The marriage of tattoos and Strip casinos is something tattoo artist Mario Barth would never have imagined a few years ago.
"When I saw my logo for the first time on the marquee, I was like, are you kidding me?" said the Austrian-born Barth, who opened his shop, Starlight Tattoo at Mandalay Bay, in February 2008 after two years of talks with the gaming property.
"It is not looked upon as thug-related to be tattooed any more," John Huntington, owner of Huntington Ink at the Palms, said. "The tattoo styles have changed, the sterility has changed. People modifying their body has gone from plastic surgery and transferred over to the tattoo."
The tattoo industry has gone mainstream and is becoming big business, with nearly 24 percent of all adults in the United States having at least one tattoo, according to a 2006 article published in the Journal of the American Academy of Dermatology.
This social shift has not gone unnoticed by the casino industry either. Eight tattoo shops now operate inside Strip casinos with a ninth shop scheduled to open later this year.
The two industries' growing ties will be further displayed this weekend when 25,000 people are expected to attend The Biggest Tattoo Show On Earth, Barth's own convention, which will run the Mandalay Bay Convention Center today through Sunday.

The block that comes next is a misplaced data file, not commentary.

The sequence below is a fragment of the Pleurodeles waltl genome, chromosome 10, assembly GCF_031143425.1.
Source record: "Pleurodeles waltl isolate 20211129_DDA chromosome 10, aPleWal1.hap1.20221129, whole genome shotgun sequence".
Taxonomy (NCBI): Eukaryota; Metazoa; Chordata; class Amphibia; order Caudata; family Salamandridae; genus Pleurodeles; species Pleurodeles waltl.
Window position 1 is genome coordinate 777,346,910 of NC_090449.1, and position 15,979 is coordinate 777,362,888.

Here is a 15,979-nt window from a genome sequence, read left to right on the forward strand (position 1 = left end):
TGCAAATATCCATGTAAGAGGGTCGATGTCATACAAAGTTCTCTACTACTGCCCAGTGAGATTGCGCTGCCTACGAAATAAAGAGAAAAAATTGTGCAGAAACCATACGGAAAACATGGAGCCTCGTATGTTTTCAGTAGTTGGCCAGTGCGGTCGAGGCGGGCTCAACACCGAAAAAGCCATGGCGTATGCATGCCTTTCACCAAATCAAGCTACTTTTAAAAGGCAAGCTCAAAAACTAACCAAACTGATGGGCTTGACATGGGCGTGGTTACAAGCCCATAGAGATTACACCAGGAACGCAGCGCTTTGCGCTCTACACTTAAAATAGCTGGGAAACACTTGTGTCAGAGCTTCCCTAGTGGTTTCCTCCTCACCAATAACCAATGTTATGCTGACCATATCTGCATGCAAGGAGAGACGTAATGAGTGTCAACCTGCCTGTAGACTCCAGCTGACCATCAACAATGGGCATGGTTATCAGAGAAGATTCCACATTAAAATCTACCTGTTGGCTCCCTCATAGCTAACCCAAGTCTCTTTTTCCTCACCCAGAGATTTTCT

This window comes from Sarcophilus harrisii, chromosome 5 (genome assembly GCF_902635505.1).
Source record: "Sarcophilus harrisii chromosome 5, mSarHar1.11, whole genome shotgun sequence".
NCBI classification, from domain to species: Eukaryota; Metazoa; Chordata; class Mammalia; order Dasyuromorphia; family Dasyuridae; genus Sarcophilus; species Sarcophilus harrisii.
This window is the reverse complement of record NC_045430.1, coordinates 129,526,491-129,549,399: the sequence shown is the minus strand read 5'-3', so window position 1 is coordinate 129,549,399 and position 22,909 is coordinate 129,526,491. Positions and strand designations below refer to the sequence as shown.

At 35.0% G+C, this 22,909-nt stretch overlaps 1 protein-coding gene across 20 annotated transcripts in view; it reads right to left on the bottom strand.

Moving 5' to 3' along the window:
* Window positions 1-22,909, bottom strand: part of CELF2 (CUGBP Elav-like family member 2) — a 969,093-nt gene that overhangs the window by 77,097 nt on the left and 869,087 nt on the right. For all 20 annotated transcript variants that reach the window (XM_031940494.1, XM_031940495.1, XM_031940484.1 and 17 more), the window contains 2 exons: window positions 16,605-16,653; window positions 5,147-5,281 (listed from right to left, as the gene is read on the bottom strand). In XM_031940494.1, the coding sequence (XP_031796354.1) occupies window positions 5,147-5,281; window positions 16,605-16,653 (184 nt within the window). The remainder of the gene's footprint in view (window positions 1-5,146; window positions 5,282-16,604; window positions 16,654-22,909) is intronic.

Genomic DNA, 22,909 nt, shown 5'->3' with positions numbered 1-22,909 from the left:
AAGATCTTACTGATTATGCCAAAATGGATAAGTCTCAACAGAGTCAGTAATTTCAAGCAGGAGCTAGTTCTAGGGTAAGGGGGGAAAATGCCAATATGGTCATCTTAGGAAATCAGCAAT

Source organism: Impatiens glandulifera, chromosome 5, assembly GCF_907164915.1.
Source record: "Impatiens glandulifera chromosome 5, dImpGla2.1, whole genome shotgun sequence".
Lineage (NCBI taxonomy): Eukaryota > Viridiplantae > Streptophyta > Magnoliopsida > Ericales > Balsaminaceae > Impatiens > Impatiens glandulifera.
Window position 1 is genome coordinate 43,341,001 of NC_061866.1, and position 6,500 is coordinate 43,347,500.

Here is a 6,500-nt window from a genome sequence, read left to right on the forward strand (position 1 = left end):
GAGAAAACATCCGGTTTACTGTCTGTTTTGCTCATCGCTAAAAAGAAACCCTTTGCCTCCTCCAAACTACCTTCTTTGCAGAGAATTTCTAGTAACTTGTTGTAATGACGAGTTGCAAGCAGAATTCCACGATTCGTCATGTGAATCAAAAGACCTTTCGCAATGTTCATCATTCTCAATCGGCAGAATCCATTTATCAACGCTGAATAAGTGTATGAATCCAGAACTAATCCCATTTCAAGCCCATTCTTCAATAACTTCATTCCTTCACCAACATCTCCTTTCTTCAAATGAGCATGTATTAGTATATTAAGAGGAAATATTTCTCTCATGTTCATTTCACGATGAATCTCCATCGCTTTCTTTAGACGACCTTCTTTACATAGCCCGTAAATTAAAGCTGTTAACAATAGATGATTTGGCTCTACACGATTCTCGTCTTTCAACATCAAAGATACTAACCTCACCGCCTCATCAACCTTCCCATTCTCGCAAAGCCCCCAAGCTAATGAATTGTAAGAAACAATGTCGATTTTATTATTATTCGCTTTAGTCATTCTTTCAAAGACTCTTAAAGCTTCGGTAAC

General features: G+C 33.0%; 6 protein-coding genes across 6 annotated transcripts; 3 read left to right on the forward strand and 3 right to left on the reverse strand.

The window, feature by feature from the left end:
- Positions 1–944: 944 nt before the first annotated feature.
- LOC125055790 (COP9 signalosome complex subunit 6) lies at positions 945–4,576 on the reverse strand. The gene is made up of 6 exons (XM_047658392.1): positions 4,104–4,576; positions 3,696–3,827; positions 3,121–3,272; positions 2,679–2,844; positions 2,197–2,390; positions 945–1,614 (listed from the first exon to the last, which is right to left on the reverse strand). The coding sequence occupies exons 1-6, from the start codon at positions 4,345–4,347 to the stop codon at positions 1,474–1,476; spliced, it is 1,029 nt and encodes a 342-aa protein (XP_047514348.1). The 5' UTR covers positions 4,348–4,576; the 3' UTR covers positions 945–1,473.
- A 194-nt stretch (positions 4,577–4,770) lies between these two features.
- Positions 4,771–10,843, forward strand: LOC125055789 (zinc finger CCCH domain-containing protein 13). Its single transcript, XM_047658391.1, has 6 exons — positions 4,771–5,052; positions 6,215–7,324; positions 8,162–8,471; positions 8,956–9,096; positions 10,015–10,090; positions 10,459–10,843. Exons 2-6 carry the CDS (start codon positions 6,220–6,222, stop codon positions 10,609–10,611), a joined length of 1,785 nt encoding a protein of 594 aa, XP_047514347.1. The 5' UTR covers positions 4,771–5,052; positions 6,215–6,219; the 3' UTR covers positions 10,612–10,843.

In addition to having more than 1,000 tattoo artists in attendance, the convention will hold seminars on topics as varied as what tattoo shop owners need to know about individual and business taxes, legal aspects of the business and "How to succeed and accelerate your tattoo business," which will be presented by Barth himself.
The growing ties between tattoo shops and hotel-casinos is especially welcome now with the local tourism industry suffering because of the recession.
The tattoo convention has pushed Mandalay Bay's room rates this weekend to approximately $270 per night for a standard room to $780 per night for a two-bedroom suite.
When Barth first began pitching his business plan for a high-end tattoo lounge to Strip properties in 2005, the industry still carried a stigma.
But former Mandalay Bay President and Chief Operating Officer Bill Hornbuckle said the decision to let Barth open his Starlight Tattoo parlor in the hotel was relatively easy to make once he heard the plan.
"(Barth) presented a very viable business proposition," Hornbuckle said. "He wanted only to go first class to avoid so much of the stereotyping associated with tattoo parlors. His reputation was well-established as top in class."
That "top in class" commitment was what hooked Palms owner George Maloof, too.
He said that when he was approached about opening a tattoo shop at the Palms six years ago, he insisted on one provision.
"I just thought it would be great as long as it had a high-end look and was clean and it wasn't a typical tattoo salon that you find on the corner in a strip mall," Maloof said. "I wanted upper-class, sleek and that it have a good look."